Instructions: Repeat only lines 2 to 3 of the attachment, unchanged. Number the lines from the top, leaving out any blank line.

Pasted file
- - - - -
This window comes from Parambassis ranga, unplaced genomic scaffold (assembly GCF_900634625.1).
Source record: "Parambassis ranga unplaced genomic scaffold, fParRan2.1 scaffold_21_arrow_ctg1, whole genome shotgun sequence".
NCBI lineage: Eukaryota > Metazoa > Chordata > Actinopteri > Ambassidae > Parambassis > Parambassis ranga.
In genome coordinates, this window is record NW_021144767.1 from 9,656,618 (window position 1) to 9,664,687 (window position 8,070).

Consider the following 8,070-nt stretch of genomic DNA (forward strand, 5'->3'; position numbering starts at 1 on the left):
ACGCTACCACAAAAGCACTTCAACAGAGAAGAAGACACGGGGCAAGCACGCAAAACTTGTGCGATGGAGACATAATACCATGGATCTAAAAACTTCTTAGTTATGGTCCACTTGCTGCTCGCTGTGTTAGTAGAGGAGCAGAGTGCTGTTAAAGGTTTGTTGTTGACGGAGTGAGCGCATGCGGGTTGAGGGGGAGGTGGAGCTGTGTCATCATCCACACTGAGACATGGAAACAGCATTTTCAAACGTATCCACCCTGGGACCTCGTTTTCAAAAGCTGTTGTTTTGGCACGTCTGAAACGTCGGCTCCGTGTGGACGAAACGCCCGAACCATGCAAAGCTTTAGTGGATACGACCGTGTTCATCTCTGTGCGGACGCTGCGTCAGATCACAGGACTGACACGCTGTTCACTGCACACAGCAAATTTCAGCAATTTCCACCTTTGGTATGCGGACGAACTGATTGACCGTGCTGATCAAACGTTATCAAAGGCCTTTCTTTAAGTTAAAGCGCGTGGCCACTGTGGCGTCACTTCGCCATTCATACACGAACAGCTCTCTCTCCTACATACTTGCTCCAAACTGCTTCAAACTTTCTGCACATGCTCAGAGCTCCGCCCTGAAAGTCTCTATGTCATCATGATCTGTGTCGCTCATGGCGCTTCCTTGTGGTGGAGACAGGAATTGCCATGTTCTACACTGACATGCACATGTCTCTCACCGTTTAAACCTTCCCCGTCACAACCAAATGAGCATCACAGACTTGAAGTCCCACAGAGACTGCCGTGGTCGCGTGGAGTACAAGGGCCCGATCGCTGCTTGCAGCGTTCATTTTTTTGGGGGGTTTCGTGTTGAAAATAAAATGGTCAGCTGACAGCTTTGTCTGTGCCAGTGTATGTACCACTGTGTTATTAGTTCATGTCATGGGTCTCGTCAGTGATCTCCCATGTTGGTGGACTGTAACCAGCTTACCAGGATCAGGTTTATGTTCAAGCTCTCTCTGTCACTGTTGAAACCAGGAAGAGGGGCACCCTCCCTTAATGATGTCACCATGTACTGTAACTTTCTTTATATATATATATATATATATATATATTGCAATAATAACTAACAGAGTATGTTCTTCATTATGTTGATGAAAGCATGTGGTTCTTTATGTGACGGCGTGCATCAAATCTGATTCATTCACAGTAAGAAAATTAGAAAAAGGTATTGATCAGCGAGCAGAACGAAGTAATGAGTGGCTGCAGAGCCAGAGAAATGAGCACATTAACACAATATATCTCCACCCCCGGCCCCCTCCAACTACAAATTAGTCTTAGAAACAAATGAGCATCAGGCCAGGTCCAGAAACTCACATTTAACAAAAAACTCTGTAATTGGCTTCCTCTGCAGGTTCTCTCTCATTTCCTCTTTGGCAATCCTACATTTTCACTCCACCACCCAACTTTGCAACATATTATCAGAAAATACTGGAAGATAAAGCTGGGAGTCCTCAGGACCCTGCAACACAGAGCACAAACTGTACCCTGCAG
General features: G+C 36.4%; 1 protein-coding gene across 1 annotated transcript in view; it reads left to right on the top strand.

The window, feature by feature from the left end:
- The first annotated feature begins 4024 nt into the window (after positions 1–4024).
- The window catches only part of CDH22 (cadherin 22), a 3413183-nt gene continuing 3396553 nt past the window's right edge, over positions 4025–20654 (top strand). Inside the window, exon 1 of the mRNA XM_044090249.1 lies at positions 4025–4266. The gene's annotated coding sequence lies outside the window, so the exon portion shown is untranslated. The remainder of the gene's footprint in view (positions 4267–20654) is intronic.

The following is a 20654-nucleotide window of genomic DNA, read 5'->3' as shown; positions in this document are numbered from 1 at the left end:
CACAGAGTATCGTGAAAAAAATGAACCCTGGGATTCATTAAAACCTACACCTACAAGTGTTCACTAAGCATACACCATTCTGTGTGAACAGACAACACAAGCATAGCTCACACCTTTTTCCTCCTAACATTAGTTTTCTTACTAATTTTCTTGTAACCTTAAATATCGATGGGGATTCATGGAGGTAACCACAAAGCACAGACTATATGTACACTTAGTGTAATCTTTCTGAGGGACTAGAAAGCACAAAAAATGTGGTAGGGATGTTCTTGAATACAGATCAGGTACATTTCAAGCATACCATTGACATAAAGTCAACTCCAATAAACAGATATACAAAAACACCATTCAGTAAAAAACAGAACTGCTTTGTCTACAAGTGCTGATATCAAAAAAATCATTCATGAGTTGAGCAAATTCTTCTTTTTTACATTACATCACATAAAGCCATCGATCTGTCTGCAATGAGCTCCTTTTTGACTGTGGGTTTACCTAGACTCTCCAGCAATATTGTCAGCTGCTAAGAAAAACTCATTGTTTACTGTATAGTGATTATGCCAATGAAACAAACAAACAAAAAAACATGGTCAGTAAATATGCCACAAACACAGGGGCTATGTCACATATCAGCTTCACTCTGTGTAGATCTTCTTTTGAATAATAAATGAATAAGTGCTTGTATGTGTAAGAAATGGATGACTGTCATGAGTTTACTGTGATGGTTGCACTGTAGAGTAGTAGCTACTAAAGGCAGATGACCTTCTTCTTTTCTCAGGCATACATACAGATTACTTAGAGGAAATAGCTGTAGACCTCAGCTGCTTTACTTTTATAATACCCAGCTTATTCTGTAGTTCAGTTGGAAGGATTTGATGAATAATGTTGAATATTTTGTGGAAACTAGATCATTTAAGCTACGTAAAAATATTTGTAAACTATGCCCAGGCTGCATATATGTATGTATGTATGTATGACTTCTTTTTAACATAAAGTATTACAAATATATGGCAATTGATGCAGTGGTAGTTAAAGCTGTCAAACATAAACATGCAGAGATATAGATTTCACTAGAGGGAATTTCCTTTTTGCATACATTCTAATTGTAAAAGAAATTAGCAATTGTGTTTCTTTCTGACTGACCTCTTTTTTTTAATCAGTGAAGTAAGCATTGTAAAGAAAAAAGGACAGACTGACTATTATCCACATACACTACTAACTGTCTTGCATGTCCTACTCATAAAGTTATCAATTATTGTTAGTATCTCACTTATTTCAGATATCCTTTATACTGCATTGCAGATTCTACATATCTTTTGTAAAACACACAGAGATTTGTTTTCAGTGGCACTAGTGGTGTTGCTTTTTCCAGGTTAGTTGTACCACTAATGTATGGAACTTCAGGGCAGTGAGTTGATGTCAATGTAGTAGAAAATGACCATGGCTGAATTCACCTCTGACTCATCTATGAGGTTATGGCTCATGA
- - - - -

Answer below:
Source record: "Parambassis ranga unplaced genomic scaffold, fParRan2.1 scaffold_21_arrow_ctg1, whole genome shotgun sequence".
NCBI lineage: Eukaryota > Metazoa > Chordata > Actinopteri > Ambassidae > Parambassis > Parambassis ranga.